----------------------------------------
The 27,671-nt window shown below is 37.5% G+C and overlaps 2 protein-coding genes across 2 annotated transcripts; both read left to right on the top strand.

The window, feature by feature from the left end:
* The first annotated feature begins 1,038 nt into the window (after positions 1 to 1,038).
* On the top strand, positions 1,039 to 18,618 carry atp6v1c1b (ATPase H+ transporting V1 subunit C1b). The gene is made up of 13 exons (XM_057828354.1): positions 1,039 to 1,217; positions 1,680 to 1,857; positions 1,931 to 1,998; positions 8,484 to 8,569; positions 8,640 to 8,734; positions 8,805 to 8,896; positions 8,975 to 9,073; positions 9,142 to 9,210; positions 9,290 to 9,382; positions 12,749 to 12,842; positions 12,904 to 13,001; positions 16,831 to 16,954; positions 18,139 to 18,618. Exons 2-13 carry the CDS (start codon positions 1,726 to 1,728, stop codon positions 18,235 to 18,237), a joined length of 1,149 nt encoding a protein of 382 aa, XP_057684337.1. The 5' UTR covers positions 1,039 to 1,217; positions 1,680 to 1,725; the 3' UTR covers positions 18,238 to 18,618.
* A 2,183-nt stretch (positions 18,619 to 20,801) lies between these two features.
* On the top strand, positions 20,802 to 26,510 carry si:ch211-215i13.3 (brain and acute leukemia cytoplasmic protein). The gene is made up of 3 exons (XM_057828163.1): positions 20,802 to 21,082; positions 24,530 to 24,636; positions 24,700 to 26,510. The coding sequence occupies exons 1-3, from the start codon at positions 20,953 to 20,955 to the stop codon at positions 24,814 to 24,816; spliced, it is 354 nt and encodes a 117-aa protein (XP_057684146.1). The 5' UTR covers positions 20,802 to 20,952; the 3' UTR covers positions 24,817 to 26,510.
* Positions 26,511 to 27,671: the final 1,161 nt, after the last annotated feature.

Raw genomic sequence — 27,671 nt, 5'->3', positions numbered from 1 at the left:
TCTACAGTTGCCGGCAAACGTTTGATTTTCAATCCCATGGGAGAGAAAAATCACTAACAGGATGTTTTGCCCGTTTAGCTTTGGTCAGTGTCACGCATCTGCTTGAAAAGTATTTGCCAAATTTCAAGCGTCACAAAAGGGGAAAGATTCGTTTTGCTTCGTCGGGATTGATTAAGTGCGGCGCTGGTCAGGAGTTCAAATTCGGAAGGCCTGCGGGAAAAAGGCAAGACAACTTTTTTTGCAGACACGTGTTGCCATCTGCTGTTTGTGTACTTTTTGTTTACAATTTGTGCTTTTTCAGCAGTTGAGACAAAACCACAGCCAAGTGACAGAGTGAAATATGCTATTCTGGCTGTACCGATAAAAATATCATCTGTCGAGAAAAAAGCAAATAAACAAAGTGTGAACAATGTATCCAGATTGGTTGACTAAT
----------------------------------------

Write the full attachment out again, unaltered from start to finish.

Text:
The 27,671-nt window shown below is 37.5% G+C and overlaps 2 protein-coding genes across 2 annotated transcripts; both read left to right on the top strand.

The window, feature by feature from the left end:
* The first annotated feature begins 1,038 nt into the window (after positions 1 to 1,038).
* On the top strand, positions 1,039 to 18,618 carry atp6v1c1b (ATPase H+ transporting V1 subunit C1b). The gene is made up of 13 exons (XM_057828354.1): positions 1,039 to 1,217; positions 1,680 to 1,857; positions 1,931 to 1,998; positions 8,484 to 8,569; positions 8,640 to 8,734; positions 8,805 to 8,896; positions 8,975 to 9,073; positions 9,142 to 9,210; positions 9,290 to 9,382; positions 12,749 to 12,842; positions 12,904 to 13,001; positions 16,831 to 16,954; positions 18,139 to 18,618. Exons 2-13 carry the CDS (start codon positions 1,726 to 1,728, stop codon positions 18,235 to 18,237), a joined length of 1,149 nt encoding a protein of 382 aa, XP_057684337.1. The 5' UTR covers positions 1,039 to 1,217; positions 1,680 to 1,725; the 3' UTR covers positions 18,238 to 18,618.
* A 2,183-nt stretch (positions 18,619 to 20,801) lies between these two features.
* On the top strand, positions 20,802 to 26,510 carry si:ch211-215i13.3 (brain and acute leukemia cytoplasmic protein). The gene is made up of 3 exons (XM_057828163.1): positions 20,802 to 21,082; positions 24,530 to 24,636; positions 24,700 to 26,510. The coding sequence occupies exons 1-3, from the start codon at positions 20,953 to 20,955 to the stop codon at positions 24,814 to 24,816; spliced, it is 354 nt and encodes a 117-aa protein (XP_057684146.1). The 5' UTR covers positions 20,802 to 20,952; the 3' UTR covers positions 24,817 to 26,510.
* Positions 26,511 to 27,671: the final 1,161 nt, after the last annotated feature.

Raw genomic sequence — 27,671 nt, 5'->3', positions numbered from 1 at the left:
TCTACAGTTGCCGGCAAACGTTTGATTTTCAATCCCATGGGAGAGAAAAATCACTAACAGGATGTTTTGCCCGTTTAGCTTTGGTCAGTGTCACGCATCTGCTTGAAAAGTATTTGCCAAATTTCAAGCGTCACAAAAGGGGAAAGATTCGTTTTGCTTCGTCGGGATTGATTAAGTGCGGCGCTGGTCAGGAGTTCAAATTCGGAAGGCCTGCGGGAAAAAGGCAAGACAACTTTTTTTGCAGACACGTGTTGCCATCTGCTGTTTGTGTACTTTTTGTTTACAATTTGTGCTTTTTCAGCAGTTGAGACAAAACCACAGCCAAGTGACAGAGTGAAATATGCTATTCTGGCTGTACCGATAAAAATATCATCTGTCGAGAAAAAAGCAAATAAACAAAGTGTGAACAATGTATCCAGATTGGTTGACTAAT